Why I Hate Television
A lot of people say they hate television, but they don’t. They actually watch quite a bit of TV. One of the things I note is that people are quick to say that they don’t watch much television, but the fact is they wouldn’t actually get rid of it.
Most people wander out of bed in the morning and turn on the TV. They arrange the ideas in their head around what’s on the television. The television tells them what is important. When they get home from work, they turn on the television again. That way they know what thoughts to think to wrap up their day.
When I was eighteen, I saw a television for the first time. It was large and seemed to have a bluish quality to it. It sat rather large and slow in this woman’s trailer. Then I noticed that everyone seemed to have them. They weren’t optional appliances. Appliances that are optional—blenders, coffee makers, toaster ovens, toasters, and of course, some people have even more stuff—boats, trailers, campers, jet skis.
We have a toaster. And a TV that isn’t hooked up to cable. So we can watch Netflix and our own DVDs but that’s all. We also have a blender, a coffee maker and a juicer. I think that’s enough appliances for us. Wait, we have a very old stereo, but no radio.
But back to television. I don’t think we are missing anything. It’s easy to not miss television if you never had it. I owned a TV in college for watching movies on and I tried furiously to catch up on what I decided were the important movies. My ex and I had a television for a couple years on which the kids watched videos and Sesame Street. In college I watched many science fiction and fantasy movies and zero black and white movies. I’ve never seen a movie with John Wayne or Frank Sinatra. Why start now?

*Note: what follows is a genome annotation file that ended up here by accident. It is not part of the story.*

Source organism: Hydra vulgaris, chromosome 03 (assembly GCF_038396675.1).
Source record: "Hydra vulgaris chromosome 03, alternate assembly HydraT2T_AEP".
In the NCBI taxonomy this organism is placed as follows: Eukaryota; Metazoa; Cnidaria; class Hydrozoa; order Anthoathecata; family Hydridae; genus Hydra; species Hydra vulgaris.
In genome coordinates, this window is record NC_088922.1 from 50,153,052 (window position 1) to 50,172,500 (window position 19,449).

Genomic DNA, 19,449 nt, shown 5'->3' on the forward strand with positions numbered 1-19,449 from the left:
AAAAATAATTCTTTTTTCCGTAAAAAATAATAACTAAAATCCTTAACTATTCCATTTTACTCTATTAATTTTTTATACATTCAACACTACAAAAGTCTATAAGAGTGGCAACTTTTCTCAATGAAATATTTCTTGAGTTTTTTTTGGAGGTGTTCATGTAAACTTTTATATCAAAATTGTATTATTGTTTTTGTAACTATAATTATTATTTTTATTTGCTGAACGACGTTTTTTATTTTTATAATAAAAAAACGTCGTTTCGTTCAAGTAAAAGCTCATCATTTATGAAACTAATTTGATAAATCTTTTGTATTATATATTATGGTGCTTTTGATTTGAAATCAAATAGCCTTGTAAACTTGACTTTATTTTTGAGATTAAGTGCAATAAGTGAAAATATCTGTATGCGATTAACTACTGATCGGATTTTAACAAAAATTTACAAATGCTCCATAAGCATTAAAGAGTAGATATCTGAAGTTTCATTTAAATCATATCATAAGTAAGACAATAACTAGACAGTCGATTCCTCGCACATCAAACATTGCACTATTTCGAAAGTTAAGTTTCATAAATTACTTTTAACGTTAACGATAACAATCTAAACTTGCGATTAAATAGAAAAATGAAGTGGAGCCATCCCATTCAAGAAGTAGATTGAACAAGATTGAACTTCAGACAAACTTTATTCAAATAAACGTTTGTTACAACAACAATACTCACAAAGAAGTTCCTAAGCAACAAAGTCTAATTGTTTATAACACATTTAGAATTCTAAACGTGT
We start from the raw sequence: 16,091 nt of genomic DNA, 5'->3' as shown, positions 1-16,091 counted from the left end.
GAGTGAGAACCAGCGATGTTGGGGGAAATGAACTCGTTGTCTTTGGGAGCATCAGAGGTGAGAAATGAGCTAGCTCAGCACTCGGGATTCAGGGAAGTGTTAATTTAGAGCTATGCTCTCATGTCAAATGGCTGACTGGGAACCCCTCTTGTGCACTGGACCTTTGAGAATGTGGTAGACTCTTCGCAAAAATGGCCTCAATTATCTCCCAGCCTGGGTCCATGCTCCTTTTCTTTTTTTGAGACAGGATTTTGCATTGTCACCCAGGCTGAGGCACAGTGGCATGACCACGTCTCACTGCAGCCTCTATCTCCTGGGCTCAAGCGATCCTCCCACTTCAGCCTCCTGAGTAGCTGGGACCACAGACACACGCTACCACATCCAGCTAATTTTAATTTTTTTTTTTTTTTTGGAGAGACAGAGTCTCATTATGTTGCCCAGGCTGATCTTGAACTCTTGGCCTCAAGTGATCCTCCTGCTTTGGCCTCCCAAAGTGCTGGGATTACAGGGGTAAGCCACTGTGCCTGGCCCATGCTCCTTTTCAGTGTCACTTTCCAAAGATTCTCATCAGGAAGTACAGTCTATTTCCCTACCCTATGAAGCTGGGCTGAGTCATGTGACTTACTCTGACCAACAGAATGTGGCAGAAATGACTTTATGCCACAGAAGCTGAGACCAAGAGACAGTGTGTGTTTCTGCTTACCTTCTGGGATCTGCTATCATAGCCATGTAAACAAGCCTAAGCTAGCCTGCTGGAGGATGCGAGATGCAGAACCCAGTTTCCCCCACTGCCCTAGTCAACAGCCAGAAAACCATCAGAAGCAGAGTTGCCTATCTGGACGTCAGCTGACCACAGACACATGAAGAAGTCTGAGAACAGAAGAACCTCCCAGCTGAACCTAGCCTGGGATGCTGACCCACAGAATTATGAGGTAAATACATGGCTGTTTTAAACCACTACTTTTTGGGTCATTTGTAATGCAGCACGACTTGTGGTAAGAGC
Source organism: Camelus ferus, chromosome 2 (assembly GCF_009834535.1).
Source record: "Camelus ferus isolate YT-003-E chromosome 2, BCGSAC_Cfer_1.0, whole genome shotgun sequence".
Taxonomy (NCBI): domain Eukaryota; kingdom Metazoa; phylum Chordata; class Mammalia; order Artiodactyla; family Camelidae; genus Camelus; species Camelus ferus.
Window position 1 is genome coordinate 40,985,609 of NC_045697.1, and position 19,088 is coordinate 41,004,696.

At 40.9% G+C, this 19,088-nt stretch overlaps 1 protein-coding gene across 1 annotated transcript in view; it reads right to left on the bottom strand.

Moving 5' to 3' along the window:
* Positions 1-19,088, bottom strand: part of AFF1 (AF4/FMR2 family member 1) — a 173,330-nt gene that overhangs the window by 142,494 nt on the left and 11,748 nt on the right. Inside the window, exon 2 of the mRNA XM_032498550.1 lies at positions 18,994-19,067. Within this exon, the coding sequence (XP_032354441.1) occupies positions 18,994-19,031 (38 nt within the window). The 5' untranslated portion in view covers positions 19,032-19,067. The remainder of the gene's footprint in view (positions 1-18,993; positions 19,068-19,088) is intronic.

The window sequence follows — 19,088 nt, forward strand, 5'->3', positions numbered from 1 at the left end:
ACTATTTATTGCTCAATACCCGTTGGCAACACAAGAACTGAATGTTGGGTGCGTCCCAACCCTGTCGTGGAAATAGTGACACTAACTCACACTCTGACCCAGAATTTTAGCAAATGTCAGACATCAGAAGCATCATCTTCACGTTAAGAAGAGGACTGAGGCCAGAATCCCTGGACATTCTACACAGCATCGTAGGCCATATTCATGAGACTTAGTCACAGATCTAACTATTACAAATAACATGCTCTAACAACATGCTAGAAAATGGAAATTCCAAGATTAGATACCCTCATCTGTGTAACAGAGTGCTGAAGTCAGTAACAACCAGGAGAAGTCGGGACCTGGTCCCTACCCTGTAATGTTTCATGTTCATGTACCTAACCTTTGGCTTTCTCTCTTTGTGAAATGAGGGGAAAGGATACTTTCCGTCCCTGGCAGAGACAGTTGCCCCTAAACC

Why I hate television: I hate reality TV, the very idea of it, and sitcoms, and Friends and Sex in the City and Seinfeld and those shows are always playing when I am in NY in a hotel room. Almost nothing else. Oh, yes and crime shows like NCIS and stupid court room stuff. The whole mess of flat depressing massage of human drama and cruelty at its most banal makes me want to do anything else.
Television is like the whole world of games and gaming. It is artificial. It is abstract. It is fake. It has little relation to real life. It is a way of avoiding life.
In Europe, they don’t have this gush of idiocy. People get out. In New York, in the city at least, I don’t think people watch as much TV as they do in LA. Their little living spaces are so small that they want to get out of them. Maybe we have too much space in Los Angeles, we sprawl across the landscape. We digest entertainment.
What we need instead of television. To garden, to cook, to have conversations with real people. To swim, to ride a bicycle, to ride a horse. To get outdoors. To meet with people and breathe their air. To meet your friends at a pub. To go to the movies. To eat popcorn at the movies. To wash the dog. To plant tomatoes in the backyard. To make love. Always to make love.